A recent article in The American Journal of Human Genetics reveals a stunning new finding uncovered by Family Tree DNA, a subsidiary of Gene By Gene, Ltd., in regards to the lineage of the human Y chromosome. Gene By Gene, Ltd. is based in Houston and specializes in genetics and genomics testing. The report in the Journal is entitled “An African-American Paternal Lineage Adds an Extremely Ancient Root to the Human Y Chromosome Phylogenetic Tree” and is based on the study by Gene By Gene’s staff scientists Drs. Thomas and Astrid-Maria Krahn, as well as a member of the company’s advisory board, Dr. Michael F. Hammer of the University of Arizona. According to a recent press release the DNA sample that led to the discovery had:
. . .originally been submitted to National Geographic’s Genographic Project, the world’s largest “citizen science” genetic research effort with more than 500,000 public participants to date, and was later transferred to Family Tree DNA’s database for genealogical research. Once in Family Tree DNA’s database, long-time project administrator Bonnie Schrack noticed that the sample was very unique and advocated for further testing to be done…The discovery took place at Family Tree DNA’s Genomic Research Center, a CLIA registered lab in Houston which has processed more than 5 million discrete DNA tests from more than 700,000 individuals and organizations, including participants in the Genographic Project. Drs. Thomas and Astrid-Maria Krahn of Family Tree DNA conducted the company’s Walk-Through-Y test on the sample and during the scoring process, quickly realized the unique nature of the sample, given the vast number of mutations. Following their initial findings, Dr. Hammer and others joined to conduct a formal study, sequencing ~240 kb of the chromosome sample to identify private, derived mutations on this lineage, which has been named A00.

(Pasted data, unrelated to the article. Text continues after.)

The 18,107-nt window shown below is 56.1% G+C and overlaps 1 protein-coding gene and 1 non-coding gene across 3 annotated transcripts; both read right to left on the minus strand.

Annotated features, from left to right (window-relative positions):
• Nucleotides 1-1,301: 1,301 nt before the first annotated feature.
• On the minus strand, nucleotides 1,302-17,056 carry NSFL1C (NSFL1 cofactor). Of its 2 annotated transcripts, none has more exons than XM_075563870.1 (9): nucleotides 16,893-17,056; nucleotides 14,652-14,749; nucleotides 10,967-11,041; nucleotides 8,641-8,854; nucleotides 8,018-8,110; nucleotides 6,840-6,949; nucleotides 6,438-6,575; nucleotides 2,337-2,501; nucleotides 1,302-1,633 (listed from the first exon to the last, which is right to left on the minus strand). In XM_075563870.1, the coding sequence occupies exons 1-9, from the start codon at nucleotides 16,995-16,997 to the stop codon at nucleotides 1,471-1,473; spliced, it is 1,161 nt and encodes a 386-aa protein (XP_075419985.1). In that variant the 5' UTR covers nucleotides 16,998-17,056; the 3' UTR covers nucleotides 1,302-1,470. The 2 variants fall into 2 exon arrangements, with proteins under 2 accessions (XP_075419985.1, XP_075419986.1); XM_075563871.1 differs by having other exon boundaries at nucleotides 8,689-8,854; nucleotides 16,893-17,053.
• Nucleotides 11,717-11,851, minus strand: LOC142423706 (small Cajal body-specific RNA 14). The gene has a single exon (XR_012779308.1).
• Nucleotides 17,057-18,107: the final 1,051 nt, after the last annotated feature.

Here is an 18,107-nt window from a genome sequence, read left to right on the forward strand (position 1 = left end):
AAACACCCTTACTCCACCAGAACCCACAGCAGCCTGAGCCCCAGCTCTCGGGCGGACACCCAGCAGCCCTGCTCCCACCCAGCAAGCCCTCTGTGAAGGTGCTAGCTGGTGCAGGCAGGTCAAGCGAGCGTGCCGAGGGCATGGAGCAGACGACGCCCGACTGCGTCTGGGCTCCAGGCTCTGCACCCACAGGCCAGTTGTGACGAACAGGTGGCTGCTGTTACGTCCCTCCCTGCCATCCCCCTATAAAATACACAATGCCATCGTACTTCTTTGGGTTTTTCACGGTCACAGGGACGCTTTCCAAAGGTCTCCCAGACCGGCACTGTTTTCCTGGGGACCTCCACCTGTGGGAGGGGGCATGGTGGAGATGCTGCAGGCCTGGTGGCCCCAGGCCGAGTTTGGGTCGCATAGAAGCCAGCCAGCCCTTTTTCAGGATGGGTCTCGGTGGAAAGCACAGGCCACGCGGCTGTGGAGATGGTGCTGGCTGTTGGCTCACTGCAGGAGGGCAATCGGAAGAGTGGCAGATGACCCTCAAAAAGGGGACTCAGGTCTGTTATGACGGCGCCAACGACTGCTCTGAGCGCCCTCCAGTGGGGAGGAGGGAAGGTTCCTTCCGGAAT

According to Dr. Hammer the results show that when the first anatomically modern humans began appearing approximately 195,000 years ago, the last common Y chromosome ancestor had already expired some years before. Dr. Hammer is quoted as saying that the sample in question, “which came from an African-American man living in South Carolina, matched Y chromosome DNA of males from a very small area in western Cameroon, indicating that the lineage is extremely rare in Africa today, and its presence in the US is likely due to the Atlantic slave trade. This is a huge discovery for our field and shows the critical role directto-consumer DNA testing companies can play in science; this might not have been known otherwise.” The published study appeared in The American Journal of Human Genetics earlier this month.